Vomiting and diarrhoea in dogs
Vomiting and or diarrhoea is one of the most common reasons for a dog owner to seek veterinary advice. Dogs have a habit of eating all sorts of things that they shouldn’t, which can lead to a stomach upset. Whether the symptoms self-resolve or whether your dog needs to see a veterinarian will depend on how he or she is in themselves and what the vomit or diarrhoea looks like.
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Signs of vomiting and diarrhoea
- Nausea before the event: drooling, lip licking, excessive swallowing
- Vomit: note the colour, volume, frequency, and when the last meal was
- Diarrhoea: note the colour, consistency and look for signs of blood.
Causes of vomiting and diarrhoea in dogs
Vomiting and diarrhoea occurs when the stomach and or intestines become irritated or inflamed. Common causes for this include some viruses (similar to human gastroenteritis) or when a dog eats something inappropriate (similar to human food poisoning). Other causes include swallowing an object that causes intestinal obstruction, sudden dietary changes, intestinal parasites, poisoning, parvovirus infection, pancreatitis, side effects of medication, or any other inflammatory gastrointestinal disease (similar to human IBD). Some dogs may become inappetent or lose weight when they are stressed.
Try to prevent your dog getting vomiting and diarrhoea by avoiding very salty, spicy or fatty foods. Introduce dietary changes slowly, over around seven days, to allow the intestinal bacteria to adjust. If you know that your dog is going to experience a stressful event, or if a course of antibiotics has been prescribed, then you can feed a probiotic supplement, which can help to reduce the risk of stomach upset. It is useful to have some chicken fillet or white fish in the freezer at home together with dog-specific probiotics and electrolyte powders that can be used for future episodes.
What you can do yourself
If your dog is bright and happy, and there is no blood in the diarrhoea or vomit, then you can often start by providing symptomatic treatment at home:
- Do not starve your dog: historically, dogs have been treated by withholding food for a few hours before re-feeding. However, we now know that the gut needs to contain food to start the healing and recovery process
- Very small dogs and puppies: starving is not appropriate because they risk getting dangerously low blood sugar levels
- Hydration: your dog must have access to clean fresh water at all times
- Highly digestible diet: offer this in small portions little and often. For example, a prescription intestinal diet, such as Purina EN, or boiled rice or potato with cooked white fish, chicken fillet, turkey or egg (feed ⅓ protein to ⅔ carbohydrate)
- Electrolytes and probiotics: use these canine supplements alongside their diet, following the manufacturer’s instructions
- If your dog eats poultry, or is a scavenger, we recommend sending a stool sample for laboratory analysis regularly to see if deworming is needed
- We recommend vaccinating your dog against parvovirus. Puppies should be vaccinated three times, beginning at six weeks of age. Prevention of this disease is very important as this disease can cause fatalities, especially in puppies
A suggested feeding schedule:
- Day 1: feed the recommended daily amount divided into 6-8 portions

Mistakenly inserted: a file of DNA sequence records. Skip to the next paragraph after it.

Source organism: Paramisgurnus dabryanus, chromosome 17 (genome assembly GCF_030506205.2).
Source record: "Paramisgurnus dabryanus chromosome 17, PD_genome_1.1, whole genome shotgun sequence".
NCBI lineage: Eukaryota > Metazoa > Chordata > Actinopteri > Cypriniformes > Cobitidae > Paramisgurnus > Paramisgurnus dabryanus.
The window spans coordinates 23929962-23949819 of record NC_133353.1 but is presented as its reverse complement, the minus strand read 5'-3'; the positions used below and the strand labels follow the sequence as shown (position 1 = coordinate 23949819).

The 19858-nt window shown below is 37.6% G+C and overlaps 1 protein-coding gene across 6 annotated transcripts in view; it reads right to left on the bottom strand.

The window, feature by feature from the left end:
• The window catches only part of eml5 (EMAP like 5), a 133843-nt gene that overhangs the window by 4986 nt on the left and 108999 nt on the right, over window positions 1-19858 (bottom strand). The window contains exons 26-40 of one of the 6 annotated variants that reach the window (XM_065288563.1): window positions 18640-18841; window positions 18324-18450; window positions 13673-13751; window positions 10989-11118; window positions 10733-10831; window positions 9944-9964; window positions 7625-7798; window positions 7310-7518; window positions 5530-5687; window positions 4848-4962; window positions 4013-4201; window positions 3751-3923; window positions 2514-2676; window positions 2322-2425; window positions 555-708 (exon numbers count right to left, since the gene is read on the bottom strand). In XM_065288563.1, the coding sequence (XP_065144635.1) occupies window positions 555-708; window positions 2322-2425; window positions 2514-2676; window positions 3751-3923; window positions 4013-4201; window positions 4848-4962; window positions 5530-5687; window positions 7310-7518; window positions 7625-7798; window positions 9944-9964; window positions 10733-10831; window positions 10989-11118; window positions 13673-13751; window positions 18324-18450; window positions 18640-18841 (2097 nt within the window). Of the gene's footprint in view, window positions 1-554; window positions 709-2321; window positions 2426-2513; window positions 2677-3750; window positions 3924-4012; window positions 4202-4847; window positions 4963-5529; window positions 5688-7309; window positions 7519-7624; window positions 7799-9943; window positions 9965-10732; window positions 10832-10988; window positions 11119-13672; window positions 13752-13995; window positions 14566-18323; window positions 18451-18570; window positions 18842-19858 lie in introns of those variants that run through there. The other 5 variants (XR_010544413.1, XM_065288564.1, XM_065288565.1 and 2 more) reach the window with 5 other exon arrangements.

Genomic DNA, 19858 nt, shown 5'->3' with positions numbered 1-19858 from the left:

- Day 2 and 3: feed the recommended daily amount divided into 4-6 portions
- Day 4 and 5: feed the recommended daily amount divided into 3-4 portions
- Once the dog has been normal for a couple of days you can gradually re-introduce the usual food
Dogs need 50ml of fluid per kg of body weight per day. That is approximately 500ml for a dog weighing 10kg, but this will be considerably more if the dog vomits and or has diarrhoea. The dog may also need a few quieter days in order to fully recover, with short walks on the lead and lower energy activities. It is also important to avoid meeting other dogs until your dog has completely recovered.
Treatment of vomiting and diarrhoea in dogs
Treatment focuses on replacing the fluids that have been lost. In severe cases, dehydration can lead to shock and damage internal organs, such as the kidneys. Blood tests are done to check the levels of red and white blood cells, internal organ function and to check the dog's electrolytes (sodium, potassium, chloride). In addition, it is important to identify what the cause of the vomiting or diarrhoea is. For example, x-rays and/or an ultrasound scan of the abdomen may be needed if the dog has swallowed an object or may have a foreign body. A surgical procedure may be required to resolve the cause.
Symptomatic treatment will be given whilst the clinical signs resolve. A bland diet that requires minimal digestion will be given in small portions, together with anti-nausea medication, antacids, pain relief, and probiotics to replace the normal gut bacteria. Antibiotics are rarely indicated in the treatment of vomiting or diarrhoea, unless there are signs of septicaemia (bacteria in the bloodstream), as they can further disrupt the normal bacterial flora in the gut.
When to see your physical veterinarian
- Blood in the vomit
- Frank or increasing blood in the stools or very dark/black stools
- If your dog is increasingly lethargic, inappetent, anorexic or does not want to drink
- Vomiting continues despite supportive treatment for 3-4 days at home (for young puppies and older dogs you should seek help earlier)
- If your dog cannot retain water or is dehydrated
- If a foreign body may have been swallowed that could obstruct the intestine
- Abdominal pain or a swollen abdomen
- If the dog has recurrent episodes of vomiting and or diarrhoea
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